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Sam Bell - Extreme Shredding Part 2: Hybrid Picking Licks & Techniques

Lesson Notes

** As featured in issue 42 **

Hello and welcome to the second instalment of my Extreme Shred column! I hope you have been having fun with some of the concepts looked at in last issues lesson. Last time we took a look into a cool way of visualising 3 note per string scales that can be used to create legato lines that sound more ‘arpeggio’ based. We managed this by simply taking a 3 note per string scale and voicing it with 3 notes on a string followed by 1 note on the next etc. We called this technique 3-1-3 technique. I also spoke about how you can play these patterns with hybrid picking and legato for an ultra-smooth sound that players such as Greg Howe and Guthrie Govan are known for!

In this issue we are going to take some of these patterns and extend them with some tapping techniques and 4 note per string scales. Like I mentioned in the last column, this is extreme shred guitar! So I won’t be talking too much about basic legato technique, I will be speaking about how I came up with some of the licks and patterns and also some details which I think are pretty cool! Please refer to the video lesson and tab throughout these descriptions for each lick. Let’s dive right in!

Lick 1: Tap slides.

This lick uses a pattern that by itself outlines an E Dominant 9th sound. However it can be superimposed over other chords (like many of these licks) to create different extension tones. I utilise tapped notes on the top of the 3 note per string sections to extend the pattern further up the neck. Using slides on the tapped notes I can further extend this pattern, now we have something that is more like a 5-1-5 pattern as opposed to a 3-1-3. We will be looking at some more extreme examples of this 5-1-5 idea in the next column, but alas we must move onto the next idea.

Lick 2: Double taps.

This lick outlines a Dmaj9 tonality. Which works very well over F#m7 as well. This pattern has some double taps and tap slides within it. When doing tapped slides it’s important to focus on accuracy of the slide, making sure you really homing in on the note you are aiming for within the slide. It can be hard to see where you are going when doing tapped slides, so like most new ideas, please practice slowly and aim for accuracy. Double taps are self-explanatory, it takes a bit of getting used to tapping twice for a wide interval trill on the top notes however with a bit of careful practice these double taps will feel easy. My key bit of advice for these is to keep your tapping light and accurate, aim to tap near the fret wire as this is the most sensitive place for a hammer on to sound out when using hammering techniques. This will mean you can lighten up and not ‘bear down’ on the tapping too much which will make this technique sound much quicker and smoother.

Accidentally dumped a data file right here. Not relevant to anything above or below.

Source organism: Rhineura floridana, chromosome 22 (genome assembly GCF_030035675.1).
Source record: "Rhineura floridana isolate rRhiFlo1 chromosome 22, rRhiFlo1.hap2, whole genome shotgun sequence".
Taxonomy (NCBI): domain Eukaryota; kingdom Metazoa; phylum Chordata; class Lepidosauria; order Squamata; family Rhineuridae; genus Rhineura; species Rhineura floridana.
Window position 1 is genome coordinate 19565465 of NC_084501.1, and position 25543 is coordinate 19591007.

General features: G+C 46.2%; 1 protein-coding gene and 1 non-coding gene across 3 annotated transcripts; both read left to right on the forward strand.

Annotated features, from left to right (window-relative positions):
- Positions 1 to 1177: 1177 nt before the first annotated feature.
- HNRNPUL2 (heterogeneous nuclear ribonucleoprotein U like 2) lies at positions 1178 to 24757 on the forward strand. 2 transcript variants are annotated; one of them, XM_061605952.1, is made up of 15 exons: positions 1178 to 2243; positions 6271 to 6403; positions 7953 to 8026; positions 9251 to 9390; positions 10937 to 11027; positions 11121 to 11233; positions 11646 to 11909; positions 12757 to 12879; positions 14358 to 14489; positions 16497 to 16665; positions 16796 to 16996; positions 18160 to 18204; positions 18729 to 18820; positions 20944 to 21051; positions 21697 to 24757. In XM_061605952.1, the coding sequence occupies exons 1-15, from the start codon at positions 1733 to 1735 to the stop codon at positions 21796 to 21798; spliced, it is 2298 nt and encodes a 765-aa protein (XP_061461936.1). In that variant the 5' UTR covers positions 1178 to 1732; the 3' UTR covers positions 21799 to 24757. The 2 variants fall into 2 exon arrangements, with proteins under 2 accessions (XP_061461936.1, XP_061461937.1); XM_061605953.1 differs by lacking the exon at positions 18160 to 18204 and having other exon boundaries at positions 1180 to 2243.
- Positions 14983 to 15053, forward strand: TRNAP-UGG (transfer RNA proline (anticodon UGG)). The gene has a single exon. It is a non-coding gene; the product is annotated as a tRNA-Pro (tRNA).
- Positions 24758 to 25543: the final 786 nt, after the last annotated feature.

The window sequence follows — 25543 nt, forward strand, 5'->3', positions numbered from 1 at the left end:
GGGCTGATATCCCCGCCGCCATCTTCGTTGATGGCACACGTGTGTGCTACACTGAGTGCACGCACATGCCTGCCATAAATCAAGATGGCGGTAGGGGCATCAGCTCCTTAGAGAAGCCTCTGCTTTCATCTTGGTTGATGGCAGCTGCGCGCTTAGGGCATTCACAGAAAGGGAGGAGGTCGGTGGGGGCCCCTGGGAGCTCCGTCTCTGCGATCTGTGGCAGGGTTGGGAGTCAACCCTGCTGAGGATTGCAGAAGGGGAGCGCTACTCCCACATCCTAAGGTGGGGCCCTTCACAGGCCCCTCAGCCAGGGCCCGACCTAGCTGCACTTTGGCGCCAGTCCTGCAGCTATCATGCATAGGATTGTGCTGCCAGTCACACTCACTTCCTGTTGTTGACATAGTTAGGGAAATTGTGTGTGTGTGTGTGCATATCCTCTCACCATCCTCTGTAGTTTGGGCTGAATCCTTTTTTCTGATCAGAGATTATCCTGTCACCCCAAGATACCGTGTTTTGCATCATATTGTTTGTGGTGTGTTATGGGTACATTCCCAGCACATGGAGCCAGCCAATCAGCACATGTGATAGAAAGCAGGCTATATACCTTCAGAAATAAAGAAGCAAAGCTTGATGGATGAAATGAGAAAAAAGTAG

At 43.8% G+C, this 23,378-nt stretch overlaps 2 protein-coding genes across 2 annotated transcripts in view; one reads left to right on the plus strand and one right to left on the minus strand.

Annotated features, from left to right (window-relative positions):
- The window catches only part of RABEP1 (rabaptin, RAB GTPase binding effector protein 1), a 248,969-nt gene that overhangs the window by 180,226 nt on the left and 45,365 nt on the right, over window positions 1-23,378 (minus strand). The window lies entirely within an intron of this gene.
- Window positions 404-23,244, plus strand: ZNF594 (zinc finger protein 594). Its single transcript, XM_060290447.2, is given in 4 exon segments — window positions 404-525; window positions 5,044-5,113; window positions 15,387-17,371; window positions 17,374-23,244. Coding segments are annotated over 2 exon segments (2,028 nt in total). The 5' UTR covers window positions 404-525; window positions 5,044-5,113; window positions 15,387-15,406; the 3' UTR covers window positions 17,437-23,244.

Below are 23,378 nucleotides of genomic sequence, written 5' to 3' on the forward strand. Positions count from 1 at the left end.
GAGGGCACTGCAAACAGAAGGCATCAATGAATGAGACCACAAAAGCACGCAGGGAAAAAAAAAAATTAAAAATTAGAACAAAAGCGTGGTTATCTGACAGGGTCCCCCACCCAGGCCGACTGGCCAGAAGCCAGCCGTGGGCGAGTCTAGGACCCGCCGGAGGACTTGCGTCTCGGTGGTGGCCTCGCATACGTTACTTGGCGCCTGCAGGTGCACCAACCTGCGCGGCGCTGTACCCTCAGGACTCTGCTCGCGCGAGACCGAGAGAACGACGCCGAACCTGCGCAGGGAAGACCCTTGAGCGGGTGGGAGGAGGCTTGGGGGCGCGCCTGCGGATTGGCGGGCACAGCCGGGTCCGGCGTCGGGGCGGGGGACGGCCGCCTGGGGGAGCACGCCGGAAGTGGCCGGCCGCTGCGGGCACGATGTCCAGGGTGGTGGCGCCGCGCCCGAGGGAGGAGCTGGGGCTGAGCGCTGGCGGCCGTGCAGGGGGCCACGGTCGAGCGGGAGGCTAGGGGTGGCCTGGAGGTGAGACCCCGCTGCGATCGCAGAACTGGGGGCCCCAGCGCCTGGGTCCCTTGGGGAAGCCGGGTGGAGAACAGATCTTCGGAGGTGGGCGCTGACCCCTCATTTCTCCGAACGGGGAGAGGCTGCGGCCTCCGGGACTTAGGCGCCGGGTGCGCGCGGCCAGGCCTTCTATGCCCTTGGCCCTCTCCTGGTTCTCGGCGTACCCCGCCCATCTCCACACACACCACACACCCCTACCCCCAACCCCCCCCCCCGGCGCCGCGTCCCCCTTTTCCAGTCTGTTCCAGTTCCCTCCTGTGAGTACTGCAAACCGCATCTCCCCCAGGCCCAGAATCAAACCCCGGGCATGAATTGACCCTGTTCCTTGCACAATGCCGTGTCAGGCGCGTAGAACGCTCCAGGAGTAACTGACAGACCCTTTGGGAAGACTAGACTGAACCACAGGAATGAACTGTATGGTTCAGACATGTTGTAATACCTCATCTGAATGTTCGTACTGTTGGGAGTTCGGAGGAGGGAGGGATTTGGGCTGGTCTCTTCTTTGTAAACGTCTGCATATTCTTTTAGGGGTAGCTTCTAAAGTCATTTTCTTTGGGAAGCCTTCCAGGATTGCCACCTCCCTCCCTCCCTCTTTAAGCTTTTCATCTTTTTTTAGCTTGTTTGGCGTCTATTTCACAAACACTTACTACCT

Lick 3: 4 Note Per String & Position Shifts.

This pattern is a long sequence that uses a lot of mini ideas within the line to give it an interesting contour. The main points in this lick that I would like to address are the position shifts and the 4 note per string segment. When practising position shifts, make sure the first note that you slide into with your index finger is rhythmically strong. Simply practice each ‘segment’ of this line slowly up to the first slide into note and aim for accuracy, once you have that down then add the next segment and so on. You may also notice the 4 note per string section, if you find the stretch too much for this pattern you could substitute it for a chromatic 4 note per string idea for a fusion sound. Practising legato 4 note per string really helps with increasing fretting hand strength and dexterity. And it’s also great to be able to throw 4 note per string ideas into your legato lines to create interest or move to other areas of the neck.


Like with most licks, I find it best to take what you want from them, what you feel would benefit your own unique playing. So please whilst learning these licks, look for variations and see if you can find some of your own twists, turns and phrasings! Have fun, keep practising and I shall see you in the next issue of Guitar Interactive for some more extreme shred guitar exploration!

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